b. Educational Alternatives

The Constitution states that a child is entitled to basic education and that will be the responsibility of the State and the parents of the child.1886 Primary education reform began in the 1990s with several initiatives. As part of the Teacher Development and Management System (TDMS), a decentralized outreach tutor program began that includes all government-aided schools in all districts. Based in coordinating centers, outreach tutors visit schools to assist parents, community leaders, teachers, and head teachers in improving practices to benefit pupil learning.1887 The Government of Uganda has also improved the quality of teachers’ guides, textbooks and distribution of materials to schools by implementing a competitive and transparent procurement process.1888

The launch of the Universal Primary Education (UPE) program in January 1997 has stimulated new approaches to primary education, including double-shifting classes each day, allowing twice as many children to attend school, and promoting community-based school management, where parents, teachers, and other members of each school community agree on budget priorities and expenditures based on school individual needs.1889

In collaboration with the government, many international and multinational agencies provide technical and financial support to Uganda’s education reform initiatives and target marginalized or disadvantaged populations. For example, in the nomadic areas of Moroto and Kotido, the Alternative Basic Education for Karamoja (ABEK) program brings literacy programs, taught by instructors from the community, into the homes of children not attending formal school.1890 The program reached over 9,200 children in 1999, of which 67 percent were girls.1891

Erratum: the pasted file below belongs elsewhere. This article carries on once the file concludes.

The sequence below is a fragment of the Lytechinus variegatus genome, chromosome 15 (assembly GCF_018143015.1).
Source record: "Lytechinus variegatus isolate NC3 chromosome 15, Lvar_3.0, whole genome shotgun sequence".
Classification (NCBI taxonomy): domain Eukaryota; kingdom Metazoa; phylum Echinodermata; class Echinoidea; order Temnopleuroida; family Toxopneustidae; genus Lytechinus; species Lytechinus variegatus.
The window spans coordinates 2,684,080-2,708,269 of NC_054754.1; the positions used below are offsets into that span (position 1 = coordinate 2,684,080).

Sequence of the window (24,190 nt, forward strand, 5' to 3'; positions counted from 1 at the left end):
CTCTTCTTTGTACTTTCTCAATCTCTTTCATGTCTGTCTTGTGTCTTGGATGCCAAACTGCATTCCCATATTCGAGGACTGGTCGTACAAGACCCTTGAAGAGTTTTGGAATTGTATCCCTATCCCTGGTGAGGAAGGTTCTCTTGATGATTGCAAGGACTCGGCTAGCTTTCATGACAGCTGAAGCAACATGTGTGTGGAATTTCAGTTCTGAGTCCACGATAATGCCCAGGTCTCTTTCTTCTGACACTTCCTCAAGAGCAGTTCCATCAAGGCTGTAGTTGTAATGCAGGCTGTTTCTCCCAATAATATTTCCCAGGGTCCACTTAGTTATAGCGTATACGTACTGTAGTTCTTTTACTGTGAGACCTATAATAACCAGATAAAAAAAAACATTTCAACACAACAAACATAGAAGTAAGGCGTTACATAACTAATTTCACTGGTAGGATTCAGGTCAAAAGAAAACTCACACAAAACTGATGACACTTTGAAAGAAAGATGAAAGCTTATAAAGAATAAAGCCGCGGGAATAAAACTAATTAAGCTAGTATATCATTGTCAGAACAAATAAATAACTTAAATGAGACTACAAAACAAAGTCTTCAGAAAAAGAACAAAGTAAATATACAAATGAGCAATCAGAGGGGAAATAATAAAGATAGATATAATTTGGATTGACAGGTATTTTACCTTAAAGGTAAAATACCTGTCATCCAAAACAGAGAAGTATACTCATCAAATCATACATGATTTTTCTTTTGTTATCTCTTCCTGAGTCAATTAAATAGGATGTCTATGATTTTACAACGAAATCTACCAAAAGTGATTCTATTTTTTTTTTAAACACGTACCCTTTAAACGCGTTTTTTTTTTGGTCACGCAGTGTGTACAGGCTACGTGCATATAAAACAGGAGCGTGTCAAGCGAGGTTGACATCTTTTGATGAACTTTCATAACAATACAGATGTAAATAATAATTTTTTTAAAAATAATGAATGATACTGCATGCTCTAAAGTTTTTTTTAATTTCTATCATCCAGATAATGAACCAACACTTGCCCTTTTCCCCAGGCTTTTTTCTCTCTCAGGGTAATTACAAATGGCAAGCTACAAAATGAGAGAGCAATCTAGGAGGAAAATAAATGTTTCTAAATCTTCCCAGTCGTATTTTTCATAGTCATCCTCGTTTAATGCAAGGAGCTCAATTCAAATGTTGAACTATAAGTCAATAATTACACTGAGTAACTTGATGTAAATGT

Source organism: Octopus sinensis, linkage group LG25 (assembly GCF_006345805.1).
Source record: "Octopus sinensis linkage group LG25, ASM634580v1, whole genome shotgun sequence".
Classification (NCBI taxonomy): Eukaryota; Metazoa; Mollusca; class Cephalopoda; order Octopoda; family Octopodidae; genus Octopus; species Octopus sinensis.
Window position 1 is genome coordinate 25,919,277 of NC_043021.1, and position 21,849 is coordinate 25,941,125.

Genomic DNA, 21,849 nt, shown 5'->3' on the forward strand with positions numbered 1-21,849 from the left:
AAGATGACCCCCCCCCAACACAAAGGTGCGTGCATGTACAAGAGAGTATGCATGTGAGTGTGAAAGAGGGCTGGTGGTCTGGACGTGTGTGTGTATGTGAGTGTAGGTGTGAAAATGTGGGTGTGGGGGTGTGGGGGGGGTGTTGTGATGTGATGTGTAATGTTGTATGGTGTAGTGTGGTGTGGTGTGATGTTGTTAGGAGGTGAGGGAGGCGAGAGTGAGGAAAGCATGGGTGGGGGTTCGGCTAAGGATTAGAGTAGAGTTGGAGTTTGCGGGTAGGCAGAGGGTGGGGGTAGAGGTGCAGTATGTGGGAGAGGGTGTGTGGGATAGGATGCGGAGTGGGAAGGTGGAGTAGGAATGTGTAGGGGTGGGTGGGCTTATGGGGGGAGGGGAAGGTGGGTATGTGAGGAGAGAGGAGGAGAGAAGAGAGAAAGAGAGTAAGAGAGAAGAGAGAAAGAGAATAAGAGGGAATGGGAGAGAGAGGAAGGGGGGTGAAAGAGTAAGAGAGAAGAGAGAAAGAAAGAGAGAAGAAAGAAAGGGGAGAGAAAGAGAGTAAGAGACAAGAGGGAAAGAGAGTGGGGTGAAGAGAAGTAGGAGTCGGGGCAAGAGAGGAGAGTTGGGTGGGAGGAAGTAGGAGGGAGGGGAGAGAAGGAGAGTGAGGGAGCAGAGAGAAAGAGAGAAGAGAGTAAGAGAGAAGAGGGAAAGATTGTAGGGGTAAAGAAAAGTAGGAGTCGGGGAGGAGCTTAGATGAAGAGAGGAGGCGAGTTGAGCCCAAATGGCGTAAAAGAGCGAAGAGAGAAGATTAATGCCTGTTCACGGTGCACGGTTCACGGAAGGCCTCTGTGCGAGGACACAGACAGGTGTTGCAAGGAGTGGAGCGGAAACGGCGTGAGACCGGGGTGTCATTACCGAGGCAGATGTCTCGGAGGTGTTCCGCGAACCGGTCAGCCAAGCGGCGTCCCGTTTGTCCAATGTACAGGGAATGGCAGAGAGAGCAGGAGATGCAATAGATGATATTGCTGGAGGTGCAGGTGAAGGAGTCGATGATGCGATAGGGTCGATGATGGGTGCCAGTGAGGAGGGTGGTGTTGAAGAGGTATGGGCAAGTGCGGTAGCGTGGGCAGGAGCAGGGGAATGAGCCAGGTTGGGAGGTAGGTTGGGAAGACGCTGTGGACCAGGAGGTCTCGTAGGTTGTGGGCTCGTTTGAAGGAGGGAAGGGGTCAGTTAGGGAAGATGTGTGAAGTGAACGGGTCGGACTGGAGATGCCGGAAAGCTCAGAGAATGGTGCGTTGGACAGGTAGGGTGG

Another program is the Complementary Opportunities for Primary Education (COPE) initiative for children aged 10-16 years that have never attended school or dropped out before acquiring basic literacy and numeracy skills.1892 A practical curriculum and shorter instruction time of three to four hours a day allows children to combine schooling with other demands on their time. The program reaches over 3,600 children in four districts.1893

To cover the cost of the UPE program and the broad range of education reforms implemented within the five-year Education Sector Investment Plan (1997-2003), public expenditure on education has increased substantially. Between 1995 and 1996, primary education was allocated 49 percent of the total public expenditure on education.1894 That percentage increased to 66 in 1997 and to 62 percent in 1998.1895 Expenditures per pupil as a percentage of Uganda’s gross national product (GNP) per capita increased from 6.94 percent in 1994 to 7.96 percent in 1997 and then reduced to 6.94 percent in 1999.1896 The reason for this decrease is that despite increases in public expenditure on primary education, enrollments increased over the same period and therefore proportionately, per pupil expenditure has not significantly increased.1897